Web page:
10. If you are pleased with the result, the setup is complete. Use the simple procedure below for each B&W print. If you are not pleased, delete the color output file, modify the Tint control file (if you choose to use a text editor), then go back to step 4. You should achieve perfection in two or three iterations.

Once you have a satisfactory Tint settings file, here is how make a B&W print.
  1. Select the B&W image you wish to print, then click Transformation, Gray, Tint... to display the Tint dialog box.
  2. In the Tint dialog box, Click OPT, Load..., then select the Tint settings file you have saved.
  3. Click OK. Print the color output file (3 times the size of the B&W input file) with Color Management: Enabled, using the same settings you used in the setup. You don't need to save it-- Whenever you need a print, just open the B&W file and repeat this procedure. It's fast and easy.
Taste Even though my prints closely match my monitor image, I find a subtle but important difference between them. Images that look good-- that feel right-- on my monitor may look a little soft as prints. This situation can be corrected by editing for higher contrast or by using the Brightness Curve... transformation (illustrated on the right) to boost contrast-- to add a little "snap" to the image. Pay close attention to the feel of your monitor image and prints. How do they compare? (Your situation could be reversed from mine.) You'll need to adapt-- to adjust images on your monitor for the contrast that looks good in prints, even if it seems a little snappy (or soft) on your monitor.

Brightness Curves transformation: increase contrast.
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Customizing the Tint control file
Picture Window Pro's Tint transformation converts B&W (grayscale) images to tinted color images. Tint control (.cln) files have an easy-to-interpret ASCII text format that contains more information than The Tint dialog box, which omits the gray level (normalized pixel level) you are transforming..from. Here is the contents of BW_1_EpsProfl.cln and the corresponding dialog box. Note that color 0 corresponds to control point 1 in the box, etc. A little confusing.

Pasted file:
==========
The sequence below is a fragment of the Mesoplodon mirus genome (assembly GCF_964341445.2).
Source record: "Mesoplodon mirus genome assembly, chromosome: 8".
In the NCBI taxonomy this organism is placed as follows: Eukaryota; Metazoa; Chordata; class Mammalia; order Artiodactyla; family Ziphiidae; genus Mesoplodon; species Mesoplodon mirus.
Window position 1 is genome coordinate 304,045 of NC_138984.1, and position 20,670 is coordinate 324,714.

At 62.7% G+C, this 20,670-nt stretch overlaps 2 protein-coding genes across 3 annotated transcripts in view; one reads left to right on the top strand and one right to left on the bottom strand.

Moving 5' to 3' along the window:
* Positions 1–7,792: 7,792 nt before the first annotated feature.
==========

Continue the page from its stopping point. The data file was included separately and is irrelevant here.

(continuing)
Colorline 1.0
ncolors 6
color 0 0.0000 0.0000 0.0000 0.0000
transition 0 line rgb
color 1 0.100 0.100 0.090 0.090
transition 1 line rgb
color 2 0.300 0.295 0.300 0.300
transition 2 line rgb
color 3 0.500 0.485 0.500 0.500
transition 3 line rgb
color 4 0.700 0.690 0.700 0.700
transition 4 line rgb
color 5 1.0000 .996 .996 .996
end
 

ncolors is the number of colors (including black and white). The colors and transitions between them follow. You can add colors and transitions using a simple editor such as Notepad or Wordpad; just be sure to get  sequence (0 through ncolors-1) correct. On the color lines, the entries are,

color sequence [gray-from] [R-to] [G-to] [B-to]
For example, for control point 3, color 2 0.300 0.295 0.300 0.300 maps gray level 0.300 to R = 0.295, G = 0.300, B = 0.300. This corrects a slight visible red cast at level 0.3. These levels correspond to the numbers printed on the B&W test/calibration chart. Since green corresponds closely to luminance, I keep [G-to] the same as [gray-from] unless I want to change the luminance, which I do, ever so slightly, in color 1.  Colors can be represented in HSV or HSL spaces, but I prefer the default RGB.